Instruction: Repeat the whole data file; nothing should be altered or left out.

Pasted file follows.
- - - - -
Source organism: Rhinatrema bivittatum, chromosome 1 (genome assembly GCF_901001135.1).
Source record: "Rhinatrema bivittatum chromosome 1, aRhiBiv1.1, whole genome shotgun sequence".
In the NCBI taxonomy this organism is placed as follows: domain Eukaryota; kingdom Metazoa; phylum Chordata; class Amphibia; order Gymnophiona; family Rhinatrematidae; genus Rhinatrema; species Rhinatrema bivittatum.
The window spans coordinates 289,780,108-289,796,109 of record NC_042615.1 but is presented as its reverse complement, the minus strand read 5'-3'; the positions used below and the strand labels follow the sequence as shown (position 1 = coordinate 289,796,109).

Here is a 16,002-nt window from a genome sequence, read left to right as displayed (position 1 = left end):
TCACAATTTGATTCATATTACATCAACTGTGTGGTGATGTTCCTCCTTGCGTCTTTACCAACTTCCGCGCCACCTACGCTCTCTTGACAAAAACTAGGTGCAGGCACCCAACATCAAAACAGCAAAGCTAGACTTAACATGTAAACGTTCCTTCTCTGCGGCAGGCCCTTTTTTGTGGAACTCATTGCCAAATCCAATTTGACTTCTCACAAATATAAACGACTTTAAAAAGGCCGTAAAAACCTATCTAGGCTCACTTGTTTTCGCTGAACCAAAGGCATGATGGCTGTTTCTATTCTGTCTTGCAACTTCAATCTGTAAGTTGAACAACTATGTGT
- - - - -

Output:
Source organism: Rhinatrema bivittatum, chromosome 1 (genome assembly GCF_901001135.1).
Source record: "Rhinatrema bivittatum chromosome 1, aRhiBiv1.1, whole genome shotgun sequence".
In the NCBI taxonomy this organism is placed as follows: domain Eukaryota; kingdom Metazoa; phylum Chordata; class Amphibia; order Gymnophiona; family Rhinatrematidae; genus Rhinatrema; species Rhinatrema bivittatum.
The window spans coordinates 289,780,108-289,796,109 of record NC_042615.1 but is presented as its reverse complement, the minus strand read 5'-3'; the positions used below and the strand labels follow the sequence as shown (position 1 = coordinate 289,796,109).

Here is a 16,002-nt window from a genome sequence, read left to right as displayed (position 1 = left end):
TCACAATTTGATTCATATTACATCAACTGTGTGGTGATGTTCCTCCTTGCGTCTTTACCAACTTCCGCGCCACCTACGCTCTCTTGACAAAAACTAGGTGCAGGCACCCAACATCAAAACAGCAAAGCTAGACTTAACATGTAAACGTTCCTTCTCTGCGGCAGGCCCTTTTTTGTGGAACTCATTGCCAAATCCAATTTGACTTCTCACAAATATAAACGACTTTAAAAAGGCCGTAAAAACCTATCTAGGCTCACTTGTTTTCGCTGAACCAAAGGCATGATGGCTGTTTCTATTCTGTCTTGCAACTTCAATCTGTAAGTTGAACAACTATGTGT